RUISDAEL Jacob Isaacksz. van
He was the son of a frame-maker and painter and the nephew, and probably the pupil, of the landscape painter Salomon van Ruysdael. The latter influenced his early works, which also bear a resemblance to the oeuvre of Cornelis Hendriksz. Vroom (1591-1661). In 1648, Jacob van Ruisdael was admitted as a master to the Haarlem Guild of St. Luke. [Painters and etchers, such as Hendrick Goltzius (1558-1617), Karel van Mander (1548-1606) and Esaias van der Velde (1587-1630) had prepared the ground there in the second half of the 16th century.] In1656/57, Ruisdael settled in Amsterdam, at that time the centre of Dutch art dealers, and in 1659, he was granted citizenship of the town. There is documented evidence that he took a medical degree in CaŽn in 1676. The artist, who was highly respected and whose landscapes fetched high prices already in his lifetime, continued to serve as an example, especially for German Romanticists, well into the 19th century.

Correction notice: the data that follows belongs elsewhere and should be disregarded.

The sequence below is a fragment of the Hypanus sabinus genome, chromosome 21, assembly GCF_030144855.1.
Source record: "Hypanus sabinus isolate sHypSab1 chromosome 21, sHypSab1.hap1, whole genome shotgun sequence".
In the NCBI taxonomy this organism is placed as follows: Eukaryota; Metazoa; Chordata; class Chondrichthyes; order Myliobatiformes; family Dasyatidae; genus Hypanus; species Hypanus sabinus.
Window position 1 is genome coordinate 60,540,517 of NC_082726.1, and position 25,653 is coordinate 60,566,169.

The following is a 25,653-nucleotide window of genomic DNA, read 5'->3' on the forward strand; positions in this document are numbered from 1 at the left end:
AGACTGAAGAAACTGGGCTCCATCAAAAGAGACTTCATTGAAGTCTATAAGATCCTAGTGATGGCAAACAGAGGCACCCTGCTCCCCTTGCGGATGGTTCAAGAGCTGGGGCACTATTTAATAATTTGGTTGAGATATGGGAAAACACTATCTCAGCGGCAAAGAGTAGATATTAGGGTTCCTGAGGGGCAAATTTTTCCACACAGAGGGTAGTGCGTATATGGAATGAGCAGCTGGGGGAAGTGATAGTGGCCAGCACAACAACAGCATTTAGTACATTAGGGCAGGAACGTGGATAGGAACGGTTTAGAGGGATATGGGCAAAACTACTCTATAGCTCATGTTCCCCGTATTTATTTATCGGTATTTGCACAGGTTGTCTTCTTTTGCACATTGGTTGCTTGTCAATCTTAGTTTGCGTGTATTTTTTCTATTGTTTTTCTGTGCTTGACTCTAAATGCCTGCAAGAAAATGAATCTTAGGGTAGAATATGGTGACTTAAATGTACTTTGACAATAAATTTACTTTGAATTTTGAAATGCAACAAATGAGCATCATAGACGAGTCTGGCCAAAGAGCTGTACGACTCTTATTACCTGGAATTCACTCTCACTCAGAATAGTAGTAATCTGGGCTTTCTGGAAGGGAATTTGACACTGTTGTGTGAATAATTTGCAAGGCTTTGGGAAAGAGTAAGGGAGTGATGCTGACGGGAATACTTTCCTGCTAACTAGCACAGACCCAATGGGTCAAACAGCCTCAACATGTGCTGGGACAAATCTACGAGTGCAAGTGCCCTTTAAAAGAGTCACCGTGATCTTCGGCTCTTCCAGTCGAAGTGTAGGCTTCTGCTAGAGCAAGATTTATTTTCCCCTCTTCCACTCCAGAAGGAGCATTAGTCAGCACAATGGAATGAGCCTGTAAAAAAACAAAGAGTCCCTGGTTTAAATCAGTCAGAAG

Norwegian Landscape with Waterfall
Bubbling and foaming, the water rushes along a course between oak-covered rocks to form a wide waterfall which fills the entire foreground. Staffage figures on the high rock on the right edge of the picture come nearer to watch the spectacle. A castle (Bentheim?) towers above rocky escarpments, touching the clouded sky and crowning the bleak autumn landscape. The height and width of the waterfall are balanced, as are the long-distance and close-up views. Waterfalls were a popular subject and frequently painted by the artist. In the fifties, Ruisdael painted his first mountain landscapes with the same motif. He himself had never been to high-mountain regions or to Scandinavia. He is thought to have taken the motif over from Allart van Everdingen (1621-1675), who travelled in Scandinavia in 1644. Ruisdael created imaginary scenes from a combination of different props. In his poetic landscapes, he followed the taste of the time in subordinating the natural model to aesthetic and contextually allegorical principles. A painting was supposed to both please and instruct. The fast-flowing, falling water, which sweeps along the entire trunks of oak trees, can be interpreted in Baroque terms as a symbol of man's transitory and ephemeral existence. Moreover, the highly popular subject of waterfalls offered ample opportunity to describe dramatic natural phenomena.
Gabriele Groschner, Thomas Habersatter, Erika Mayr-Oehring (Ed.): Masterworks. Residenzgalerie Salzburg. Salzburg 2002, p. 28